Australian Senator’s Fintech Dream Full Of ‘Unicorns’
CANBERRA, Australia — Australian parliament’s ongoing inquiry into the financial and regulatory technology sector has made a bid for tax breaks in the federal budget and the breeding of more unicorns.
Australia’s future as a technology and financial center is still up for grabs, as per the second interim report tabled on the afternoon of April 28.
But promoting Australia as a destination for international talent and capital, backed by a visa fast lane, will have to wait.
What was meant to be a one-year financial and regulatory technology inquiry had its deadline, focus, and reach up-ended and expanded by Covid-19.
He hopes to breed more so-called unicorns, which are private start-up companies worth over AUD 1 billion ($779.3 million).
“Australia has developed into a leading fintech jurisdiction,” Senator Bragg said.
“This can be measured on the more than half a dozen unicorns and the offshore listings Australia now hosts.”
The ambitious backbencher claimed Australia had shown policy leadership, and it is paying off, but many expert witnesses disagree.
Proposed changes to the research and development tax incentive regime to keep up with spending on software development, backed by homegrown tech giant Atlassian, haven’t drawn a response from the government yet.
A separate software-specific tax incentive scheme may get more of a run, the committee hopes.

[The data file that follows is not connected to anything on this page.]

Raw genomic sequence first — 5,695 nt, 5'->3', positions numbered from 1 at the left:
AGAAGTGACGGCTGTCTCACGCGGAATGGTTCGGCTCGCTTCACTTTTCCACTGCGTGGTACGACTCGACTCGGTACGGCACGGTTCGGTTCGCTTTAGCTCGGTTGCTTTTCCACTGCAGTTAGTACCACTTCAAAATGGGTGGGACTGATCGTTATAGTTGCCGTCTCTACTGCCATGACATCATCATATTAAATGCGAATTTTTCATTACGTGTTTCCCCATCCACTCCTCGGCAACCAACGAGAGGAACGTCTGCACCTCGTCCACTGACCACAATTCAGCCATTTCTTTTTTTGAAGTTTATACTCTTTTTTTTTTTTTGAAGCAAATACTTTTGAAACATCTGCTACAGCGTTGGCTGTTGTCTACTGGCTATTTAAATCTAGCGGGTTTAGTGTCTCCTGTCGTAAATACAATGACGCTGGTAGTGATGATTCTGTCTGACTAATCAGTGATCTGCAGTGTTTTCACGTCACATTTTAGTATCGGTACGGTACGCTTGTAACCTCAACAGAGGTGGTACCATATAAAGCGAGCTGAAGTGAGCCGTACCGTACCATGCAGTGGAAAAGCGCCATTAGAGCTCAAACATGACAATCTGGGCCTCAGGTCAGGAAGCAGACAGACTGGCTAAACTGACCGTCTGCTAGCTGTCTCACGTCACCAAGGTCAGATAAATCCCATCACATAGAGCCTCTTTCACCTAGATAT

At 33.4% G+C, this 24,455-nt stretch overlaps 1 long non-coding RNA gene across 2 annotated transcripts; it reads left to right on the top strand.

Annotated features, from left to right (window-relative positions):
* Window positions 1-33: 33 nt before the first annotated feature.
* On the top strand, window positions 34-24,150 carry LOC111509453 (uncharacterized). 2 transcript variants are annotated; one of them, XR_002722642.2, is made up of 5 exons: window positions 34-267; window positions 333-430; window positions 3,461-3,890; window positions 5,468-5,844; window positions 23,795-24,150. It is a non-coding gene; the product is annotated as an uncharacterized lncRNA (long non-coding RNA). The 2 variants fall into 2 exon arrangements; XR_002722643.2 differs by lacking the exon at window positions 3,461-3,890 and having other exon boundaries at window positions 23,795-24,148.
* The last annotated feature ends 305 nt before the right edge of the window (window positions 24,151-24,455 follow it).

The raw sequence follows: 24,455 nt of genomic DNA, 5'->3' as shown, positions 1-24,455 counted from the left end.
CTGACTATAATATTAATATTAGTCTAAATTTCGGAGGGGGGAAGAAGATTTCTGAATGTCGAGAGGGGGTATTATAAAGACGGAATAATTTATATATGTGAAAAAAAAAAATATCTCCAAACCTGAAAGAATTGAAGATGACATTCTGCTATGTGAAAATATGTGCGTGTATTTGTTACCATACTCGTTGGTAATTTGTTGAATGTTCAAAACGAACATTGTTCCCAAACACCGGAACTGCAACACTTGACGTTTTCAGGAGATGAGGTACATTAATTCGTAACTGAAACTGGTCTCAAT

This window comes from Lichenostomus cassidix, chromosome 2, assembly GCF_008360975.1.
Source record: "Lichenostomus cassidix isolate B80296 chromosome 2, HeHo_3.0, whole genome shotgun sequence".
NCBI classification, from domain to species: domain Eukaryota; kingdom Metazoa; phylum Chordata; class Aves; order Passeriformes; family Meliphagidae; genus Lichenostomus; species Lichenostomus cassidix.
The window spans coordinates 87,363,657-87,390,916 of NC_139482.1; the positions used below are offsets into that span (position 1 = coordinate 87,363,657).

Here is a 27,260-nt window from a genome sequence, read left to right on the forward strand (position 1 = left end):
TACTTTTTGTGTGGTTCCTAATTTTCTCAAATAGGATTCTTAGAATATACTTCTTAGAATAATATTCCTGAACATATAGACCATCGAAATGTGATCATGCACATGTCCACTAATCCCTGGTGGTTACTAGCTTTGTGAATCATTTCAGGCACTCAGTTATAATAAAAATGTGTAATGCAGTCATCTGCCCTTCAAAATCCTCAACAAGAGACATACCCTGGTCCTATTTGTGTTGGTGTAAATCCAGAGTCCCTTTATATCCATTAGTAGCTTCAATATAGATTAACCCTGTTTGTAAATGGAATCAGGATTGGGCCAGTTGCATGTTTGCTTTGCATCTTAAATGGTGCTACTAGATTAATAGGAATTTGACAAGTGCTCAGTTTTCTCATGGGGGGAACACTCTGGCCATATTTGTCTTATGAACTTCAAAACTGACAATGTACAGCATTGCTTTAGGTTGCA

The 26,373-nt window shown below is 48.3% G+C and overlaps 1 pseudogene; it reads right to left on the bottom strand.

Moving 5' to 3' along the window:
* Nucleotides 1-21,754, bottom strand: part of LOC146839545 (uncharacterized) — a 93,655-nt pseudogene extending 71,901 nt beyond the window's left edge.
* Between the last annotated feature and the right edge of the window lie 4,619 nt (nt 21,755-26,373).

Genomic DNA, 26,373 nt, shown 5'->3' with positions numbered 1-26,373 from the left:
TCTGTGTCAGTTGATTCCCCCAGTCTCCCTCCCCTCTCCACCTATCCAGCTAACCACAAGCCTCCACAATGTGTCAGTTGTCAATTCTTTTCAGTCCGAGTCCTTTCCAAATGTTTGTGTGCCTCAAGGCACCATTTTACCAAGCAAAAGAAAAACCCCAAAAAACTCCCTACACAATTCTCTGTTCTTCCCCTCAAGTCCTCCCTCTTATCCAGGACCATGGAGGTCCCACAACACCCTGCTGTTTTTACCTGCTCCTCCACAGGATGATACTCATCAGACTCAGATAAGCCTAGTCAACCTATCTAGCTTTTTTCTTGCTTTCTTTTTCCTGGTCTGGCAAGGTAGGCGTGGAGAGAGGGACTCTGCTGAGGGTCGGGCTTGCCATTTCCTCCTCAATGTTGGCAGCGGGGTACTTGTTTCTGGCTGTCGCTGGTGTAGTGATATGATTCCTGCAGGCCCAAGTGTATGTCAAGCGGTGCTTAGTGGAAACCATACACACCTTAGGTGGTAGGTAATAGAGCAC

The committee heard “concerning evidence” from Match Group that large digital marketplaces such as Apple’s App Store and the Google Play Store may be unfairly limiting access for app developers, which the competition watchdog is also examining.
The committee welcomed the ongoing work of the Reserve Bank on a wholesale central bank digital currency and stablecoins and hoped Australia does not get left behind.
“There is clearly a need for more work and deliberation in this area, and the committee will make it a focus of the next phase of its work,” the report said.
A final report due in October will also weigh up policy on neobanks, tweaking corporate law to unlock investment, and a regulatory framework for blockchain technology, cryptocurrencies, and digital assets.
Industry views will also be sought on replacing the offshore banking unit regime, ending arrangements for offshore clients using “shell branches” of Australian-based banks to avoid paying tax.
The committee recommends abolishing interest withholding tax, in line with recommendations from the Johnson review of 2009.
(Edited by Vaibhav Vishwanath Pawar and Pallavi Mehra.)